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CAPE CANAVERAL, FLA. —
An asteroid the size of a school bus is headed our way, but NASA says the space rock will zoom safely past Earth on Thursday.

The newly discovered asteroid will come within 13,000 miles (22,000 kilometres) of Earth, well below many of the communications satellites orbiting the planet, scientists said this week. The closest approach will occur Thursday morning over the southeastern Pacific Ocean.

Once it’s gone, the asteroid won’t be back to Earth’s neighbourhood until 2041.

Scientists estimate the asteroid is between 15 feet and 30 feet (4.5 metres to 9 metres). By asteroid standards, that’s considered puny. Asteroids of this size hit Earth’s atmosphere and burn up once every year or two, said Paul Chodas, director of the Center for Near-Earth Object Studies at NASA’s Jet Propulsion Laboratory. There could be as many as 100 million of these little asteroids out there.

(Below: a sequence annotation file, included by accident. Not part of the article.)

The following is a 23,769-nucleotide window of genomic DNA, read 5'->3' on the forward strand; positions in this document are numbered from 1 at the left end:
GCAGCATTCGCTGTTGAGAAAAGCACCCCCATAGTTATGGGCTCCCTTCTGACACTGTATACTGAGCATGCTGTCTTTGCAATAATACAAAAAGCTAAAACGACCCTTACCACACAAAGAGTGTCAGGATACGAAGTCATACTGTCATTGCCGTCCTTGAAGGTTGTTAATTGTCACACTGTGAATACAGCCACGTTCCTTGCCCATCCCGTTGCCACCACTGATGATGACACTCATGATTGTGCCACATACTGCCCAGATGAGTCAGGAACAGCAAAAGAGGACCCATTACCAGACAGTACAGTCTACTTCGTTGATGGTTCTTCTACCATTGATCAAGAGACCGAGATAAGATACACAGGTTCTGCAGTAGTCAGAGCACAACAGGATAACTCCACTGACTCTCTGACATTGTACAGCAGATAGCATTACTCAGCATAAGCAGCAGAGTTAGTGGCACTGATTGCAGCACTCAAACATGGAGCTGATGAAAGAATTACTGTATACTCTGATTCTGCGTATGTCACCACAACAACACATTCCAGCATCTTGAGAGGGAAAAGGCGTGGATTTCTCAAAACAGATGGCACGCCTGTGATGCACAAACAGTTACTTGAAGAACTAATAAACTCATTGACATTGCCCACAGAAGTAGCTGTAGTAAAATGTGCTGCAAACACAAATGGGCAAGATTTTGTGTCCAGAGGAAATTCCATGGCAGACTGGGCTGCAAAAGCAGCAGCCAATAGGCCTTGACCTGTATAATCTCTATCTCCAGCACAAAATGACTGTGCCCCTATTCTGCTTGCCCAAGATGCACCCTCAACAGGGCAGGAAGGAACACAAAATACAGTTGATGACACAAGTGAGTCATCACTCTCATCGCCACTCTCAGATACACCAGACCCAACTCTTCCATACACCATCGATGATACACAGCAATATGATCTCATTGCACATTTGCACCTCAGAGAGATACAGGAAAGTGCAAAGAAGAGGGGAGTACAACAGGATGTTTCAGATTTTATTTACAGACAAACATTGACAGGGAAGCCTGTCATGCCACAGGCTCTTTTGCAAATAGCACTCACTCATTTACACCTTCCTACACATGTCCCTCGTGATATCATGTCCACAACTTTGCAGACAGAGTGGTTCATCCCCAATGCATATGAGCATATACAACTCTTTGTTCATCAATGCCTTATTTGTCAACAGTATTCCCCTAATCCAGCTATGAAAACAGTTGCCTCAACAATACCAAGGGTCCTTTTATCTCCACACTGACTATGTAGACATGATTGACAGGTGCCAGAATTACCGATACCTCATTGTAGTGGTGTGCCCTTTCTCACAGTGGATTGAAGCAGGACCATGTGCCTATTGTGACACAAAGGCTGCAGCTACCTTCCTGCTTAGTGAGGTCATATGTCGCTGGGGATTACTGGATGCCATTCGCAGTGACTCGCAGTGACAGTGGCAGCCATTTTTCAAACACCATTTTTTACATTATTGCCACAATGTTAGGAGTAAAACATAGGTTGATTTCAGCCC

The real threat are considerably bigger asteroids. The good news is that these are easier to spot much sooner than just a few days out.

Asteroid 2020 SW, as it is known, was discovered last Friday by the Catalina Sky Survey at the University of Arizona in Tucson.

The Associated Press Health and Science Department receives support from the Howard Hughes Medical Institute’s Department of Science Education. The AP is solely responsible for all content.

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Launch date for Tom Cruise's space mission confirmed – Belleville Intelligencer

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Tom Cruise attends the ‘Mission: Impossible – Fallout’ Press Conference at The Ancestral Temple on August 29, 2018 in Beijing, .

Emmanuel Wong / (Credit too long, see caption)

Tom Cruise has been given a launch date for his mission to space.

The action man will become the first star to actually film in space while he’s onboard a SpaceX Crew Dragon trip to the International Space Station – and now he has a countdown to prepare for.

He’ll take off with astronauts and fellow wannabe spacemen and women in October 2021, according to the 2020-2023 ISS official manifest, obtained by TMZ.

The Mission: Impossible star will be joined in space by his Edge of Tomorrow director Doug Liman.